It is sometimes supposed that the Gestaltists were the first to investigate illusory movement, but this is not true. They are also not the first to argue against elementarism. Their achievement lies in taking the objects of phenomenal experience (Gestalten) as basic and normative for psychological explanation and then searching for underlying physiological processes (and not unconscious acts) of a comparable form and complexity to serve as their likely basis.
The Gestaltists provided epochal interpretations of all areas of experimental psychology, from perceptual psychology to memory, learning, and productive thinking (Koffka, 1953; Köhler, 1929, Wertheimer, 1942). Furthermore, in the work of Kurt Lewin (1890–1947) gestalt ideas were extended to social psychology. By the middle of the twentieth century, a second generation of Gestalt authors had continued to provide important interpretations of perceptual phenomena not only in America (Hans Wallach, Nicholas Pastore, W. C. H. Prentice), but also in Germany (Wolfgang Metzger, Edwin Rausch, Wilhelm Witte) and Italy (Cesare Musatti, Fabio Metelli, Gaetano Kanizsas) and venturing further into social psychology (Fritz Heider, Solomon Asch, Mary Henle) and even art (Rudolf Arnheim), music (Victor Zuckerandl, Leonard Meyer), and philosophy (Aaron Gurwitsch).
Gestalt psychology simultaneously recognizes the wisdom of naïve and folk understanding and is rigorously scientific in its standards. This calls for a critical realist attitude in which we balance our experience against our accumulated scientific understanding of the transcendental world (Epstein & Hatfield, (1994)). Epistemologically, such a commitment makes gestalt psychologists stress the normativity of perceptual experience. Our experiences—a visual illusion or even a neurosis, for example—are phenomenally primary and require adequate explanation, not the other way around (as in psychoanalysis, where the mechanism is more important).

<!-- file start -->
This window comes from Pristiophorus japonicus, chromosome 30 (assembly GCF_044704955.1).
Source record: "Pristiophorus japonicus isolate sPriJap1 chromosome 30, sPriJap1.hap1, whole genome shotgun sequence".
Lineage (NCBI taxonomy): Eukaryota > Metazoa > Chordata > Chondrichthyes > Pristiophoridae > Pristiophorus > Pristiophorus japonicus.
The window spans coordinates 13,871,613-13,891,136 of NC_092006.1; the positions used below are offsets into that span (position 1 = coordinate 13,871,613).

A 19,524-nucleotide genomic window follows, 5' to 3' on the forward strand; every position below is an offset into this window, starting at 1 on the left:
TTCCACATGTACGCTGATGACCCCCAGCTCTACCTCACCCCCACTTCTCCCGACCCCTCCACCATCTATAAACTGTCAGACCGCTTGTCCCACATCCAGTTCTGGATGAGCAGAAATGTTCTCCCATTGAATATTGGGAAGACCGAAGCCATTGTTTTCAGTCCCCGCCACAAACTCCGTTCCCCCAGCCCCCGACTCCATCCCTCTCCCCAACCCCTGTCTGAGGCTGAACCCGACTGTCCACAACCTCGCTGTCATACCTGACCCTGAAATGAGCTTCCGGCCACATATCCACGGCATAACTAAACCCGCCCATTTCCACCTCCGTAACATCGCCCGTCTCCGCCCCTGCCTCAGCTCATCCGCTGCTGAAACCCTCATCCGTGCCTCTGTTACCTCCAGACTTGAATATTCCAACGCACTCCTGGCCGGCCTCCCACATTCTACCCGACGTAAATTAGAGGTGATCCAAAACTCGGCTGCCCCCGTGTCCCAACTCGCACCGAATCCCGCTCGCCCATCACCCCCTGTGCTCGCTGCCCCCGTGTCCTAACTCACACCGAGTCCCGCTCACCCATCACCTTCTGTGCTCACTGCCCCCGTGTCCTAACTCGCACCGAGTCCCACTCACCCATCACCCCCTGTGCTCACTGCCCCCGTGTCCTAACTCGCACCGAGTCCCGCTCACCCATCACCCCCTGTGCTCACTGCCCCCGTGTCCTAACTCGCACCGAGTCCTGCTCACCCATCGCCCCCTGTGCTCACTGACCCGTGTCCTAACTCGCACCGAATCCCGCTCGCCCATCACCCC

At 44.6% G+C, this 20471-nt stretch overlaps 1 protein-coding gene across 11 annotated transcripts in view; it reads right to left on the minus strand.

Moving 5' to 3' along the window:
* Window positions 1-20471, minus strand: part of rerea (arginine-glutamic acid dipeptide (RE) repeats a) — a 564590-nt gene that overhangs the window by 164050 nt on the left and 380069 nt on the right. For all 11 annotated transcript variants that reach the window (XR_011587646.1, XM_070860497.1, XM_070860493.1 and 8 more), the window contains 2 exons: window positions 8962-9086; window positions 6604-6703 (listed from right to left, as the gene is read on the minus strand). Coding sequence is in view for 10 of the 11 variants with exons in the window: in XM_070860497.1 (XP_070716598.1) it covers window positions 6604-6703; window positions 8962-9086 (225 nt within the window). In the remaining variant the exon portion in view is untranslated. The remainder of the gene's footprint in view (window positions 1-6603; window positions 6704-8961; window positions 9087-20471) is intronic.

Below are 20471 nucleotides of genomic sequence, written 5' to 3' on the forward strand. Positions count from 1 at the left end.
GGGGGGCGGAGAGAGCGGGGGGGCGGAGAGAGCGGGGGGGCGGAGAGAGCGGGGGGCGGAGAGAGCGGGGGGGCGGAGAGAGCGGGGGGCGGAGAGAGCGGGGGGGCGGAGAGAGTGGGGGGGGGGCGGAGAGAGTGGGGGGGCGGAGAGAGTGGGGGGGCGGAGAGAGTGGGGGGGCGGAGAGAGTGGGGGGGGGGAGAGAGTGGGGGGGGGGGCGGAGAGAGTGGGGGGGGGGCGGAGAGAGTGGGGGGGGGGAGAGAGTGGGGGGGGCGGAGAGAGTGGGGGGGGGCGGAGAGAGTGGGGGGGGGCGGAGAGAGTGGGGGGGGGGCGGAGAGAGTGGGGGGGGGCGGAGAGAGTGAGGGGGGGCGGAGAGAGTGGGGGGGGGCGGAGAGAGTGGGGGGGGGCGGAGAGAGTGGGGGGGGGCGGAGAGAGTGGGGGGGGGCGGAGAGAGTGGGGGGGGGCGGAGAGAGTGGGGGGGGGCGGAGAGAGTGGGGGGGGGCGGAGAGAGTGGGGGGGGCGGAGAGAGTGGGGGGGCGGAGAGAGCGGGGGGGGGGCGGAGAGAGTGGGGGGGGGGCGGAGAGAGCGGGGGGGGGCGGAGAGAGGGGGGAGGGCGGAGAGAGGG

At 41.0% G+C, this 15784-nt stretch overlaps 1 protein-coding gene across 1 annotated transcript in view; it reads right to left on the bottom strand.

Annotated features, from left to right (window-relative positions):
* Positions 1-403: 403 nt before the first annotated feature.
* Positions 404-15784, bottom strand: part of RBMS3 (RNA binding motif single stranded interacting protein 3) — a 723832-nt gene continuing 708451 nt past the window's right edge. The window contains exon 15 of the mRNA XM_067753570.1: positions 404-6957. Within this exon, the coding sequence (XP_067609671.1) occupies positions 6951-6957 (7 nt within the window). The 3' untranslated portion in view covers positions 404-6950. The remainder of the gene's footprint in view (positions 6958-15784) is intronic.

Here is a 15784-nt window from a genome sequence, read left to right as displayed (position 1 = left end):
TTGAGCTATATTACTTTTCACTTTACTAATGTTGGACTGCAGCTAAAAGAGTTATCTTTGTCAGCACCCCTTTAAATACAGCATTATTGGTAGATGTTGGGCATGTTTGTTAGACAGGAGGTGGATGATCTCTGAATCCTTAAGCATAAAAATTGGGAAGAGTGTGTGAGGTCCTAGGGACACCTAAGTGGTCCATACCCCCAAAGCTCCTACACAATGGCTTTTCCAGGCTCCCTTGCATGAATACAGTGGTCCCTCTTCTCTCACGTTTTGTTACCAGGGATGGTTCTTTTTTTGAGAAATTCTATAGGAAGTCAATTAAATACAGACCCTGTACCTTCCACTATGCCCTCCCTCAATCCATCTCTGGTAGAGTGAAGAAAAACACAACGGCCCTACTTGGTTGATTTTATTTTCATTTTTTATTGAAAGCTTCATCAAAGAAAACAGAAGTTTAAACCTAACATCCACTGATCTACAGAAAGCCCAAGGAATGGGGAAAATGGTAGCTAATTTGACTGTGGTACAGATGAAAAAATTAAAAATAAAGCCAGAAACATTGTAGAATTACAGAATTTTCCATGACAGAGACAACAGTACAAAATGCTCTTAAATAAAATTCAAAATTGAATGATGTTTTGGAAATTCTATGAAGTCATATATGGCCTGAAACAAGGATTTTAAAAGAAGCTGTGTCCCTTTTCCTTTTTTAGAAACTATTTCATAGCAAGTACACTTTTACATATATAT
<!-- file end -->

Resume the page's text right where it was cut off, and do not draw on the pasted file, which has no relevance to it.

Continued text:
There is, furthermore, a monistic, naturalistic commitment. Stated briefly, the main tenet of the school is that our perceptual experience is formed by the relational working of neural activity. Because our experience is whole and unified, there must be unified physical processes underlying experience that can account for these phenomenal qualities. This stance is naturalistic, in basing experience on more fundamental factors, and Naturphilosophische, in the sense that it monistically unites mind and body. In short, our experience is primary, and, because consciousness must be based on underlying physical processes, these processes must be of a complexity and sophistication to be worthy of serving as the basis for emergent mental activity.